As autumn shifts to winter, horse owners in many climates must provide horses with an appropriate alternative forage to fulfill fiber requirements. In most cases, this involves the use of hay, though other products such as haylage or hay cubes are appropriate and sometimes fed.
During the transition to winter, pasture grasses often turn brown and unpalatable, at which time growth is almost assuredly arrested. Horses will snack on these remnants, but more nutritious forage should be offered.
Owners ought to offer hay as soon as they feel horses are not consuming sufficient pasture to meet daily forage requirement, which is about 1.5-2% of body weight daily. For a 15.2-hand, 1,100-lb horse, that would be 16.5-22 lbs. of hay each day. Keep in mind, though, that this amount will likely satisfy the horseâ€™s complete forage requirement.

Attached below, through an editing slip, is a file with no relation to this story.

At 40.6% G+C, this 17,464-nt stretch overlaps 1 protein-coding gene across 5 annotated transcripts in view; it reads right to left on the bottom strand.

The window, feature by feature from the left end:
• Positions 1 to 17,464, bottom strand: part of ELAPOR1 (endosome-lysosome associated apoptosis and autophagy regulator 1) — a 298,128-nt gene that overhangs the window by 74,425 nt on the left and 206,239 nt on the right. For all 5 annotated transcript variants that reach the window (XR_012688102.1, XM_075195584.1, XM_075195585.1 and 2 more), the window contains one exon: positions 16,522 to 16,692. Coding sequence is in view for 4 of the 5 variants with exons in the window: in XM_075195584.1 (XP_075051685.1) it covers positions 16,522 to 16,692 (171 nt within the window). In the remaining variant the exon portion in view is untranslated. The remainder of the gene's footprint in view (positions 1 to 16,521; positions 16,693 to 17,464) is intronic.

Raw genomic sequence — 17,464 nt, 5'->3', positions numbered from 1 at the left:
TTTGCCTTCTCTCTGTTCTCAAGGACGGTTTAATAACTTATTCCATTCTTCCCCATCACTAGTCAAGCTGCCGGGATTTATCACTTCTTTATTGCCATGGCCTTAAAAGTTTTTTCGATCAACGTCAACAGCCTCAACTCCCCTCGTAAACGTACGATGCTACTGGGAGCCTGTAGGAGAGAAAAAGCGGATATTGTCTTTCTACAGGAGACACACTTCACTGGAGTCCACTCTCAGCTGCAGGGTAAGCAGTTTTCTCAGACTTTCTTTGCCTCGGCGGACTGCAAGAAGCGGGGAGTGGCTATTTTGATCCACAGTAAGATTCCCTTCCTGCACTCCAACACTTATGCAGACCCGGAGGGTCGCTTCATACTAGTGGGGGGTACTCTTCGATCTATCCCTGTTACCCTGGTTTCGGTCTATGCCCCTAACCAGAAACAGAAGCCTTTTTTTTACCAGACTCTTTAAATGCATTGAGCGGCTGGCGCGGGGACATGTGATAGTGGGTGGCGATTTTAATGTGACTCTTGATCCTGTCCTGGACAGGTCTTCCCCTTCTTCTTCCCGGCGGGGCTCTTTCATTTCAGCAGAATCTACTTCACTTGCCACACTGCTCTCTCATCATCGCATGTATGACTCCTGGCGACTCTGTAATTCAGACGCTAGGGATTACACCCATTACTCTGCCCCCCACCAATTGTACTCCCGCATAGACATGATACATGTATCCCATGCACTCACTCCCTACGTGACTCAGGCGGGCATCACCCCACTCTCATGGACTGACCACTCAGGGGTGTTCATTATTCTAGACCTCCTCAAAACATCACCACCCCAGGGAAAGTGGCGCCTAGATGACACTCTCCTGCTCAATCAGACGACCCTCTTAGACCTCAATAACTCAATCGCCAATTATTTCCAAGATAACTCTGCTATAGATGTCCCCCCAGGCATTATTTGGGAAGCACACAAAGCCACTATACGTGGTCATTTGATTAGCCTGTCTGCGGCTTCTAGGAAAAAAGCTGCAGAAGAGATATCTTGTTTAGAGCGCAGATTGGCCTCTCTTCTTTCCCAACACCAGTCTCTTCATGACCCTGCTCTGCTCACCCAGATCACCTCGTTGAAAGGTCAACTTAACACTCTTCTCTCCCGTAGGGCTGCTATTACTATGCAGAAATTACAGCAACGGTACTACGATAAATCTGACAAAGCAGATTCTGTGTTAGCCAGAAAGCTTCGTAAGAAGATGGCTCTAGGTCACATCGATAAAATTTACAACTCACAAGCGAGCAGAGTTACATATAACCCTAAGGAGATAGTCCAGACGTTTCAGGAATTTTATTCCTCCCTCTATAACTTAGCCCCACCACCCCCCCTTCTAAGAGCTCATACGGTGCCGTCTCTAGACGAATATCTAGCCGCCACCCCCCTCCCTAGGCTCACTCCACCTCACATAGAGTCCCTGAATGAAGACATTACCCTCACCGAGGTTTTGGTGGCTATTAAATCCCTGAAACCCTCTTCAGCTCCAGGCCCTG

If the horse is still nibbling away at pasture much of the day, it might need only a portion of this. If the horse leaves hay in favor of pasture, then too much hay is probably being fed at the time. Requirements can be gauged through consumption.
One vitamin that is particularly deficient in diets composed of preserved forages such as hay is vitamin E, an important antioxidant in the horseâ€™s immune arsenal. The most effective source of supplemental vitamin E is d-alpha-tocopherol or natural vitamin E.Â Nanoâ€¢EÂ is a natural-source vitamin E supplement that possesses a unique delivery action, nanodispersion, which allows the vitamin to hit target tissues more quickly than other vitamin E supplements.Â Nanoâ€¢EÂ is available worldwide.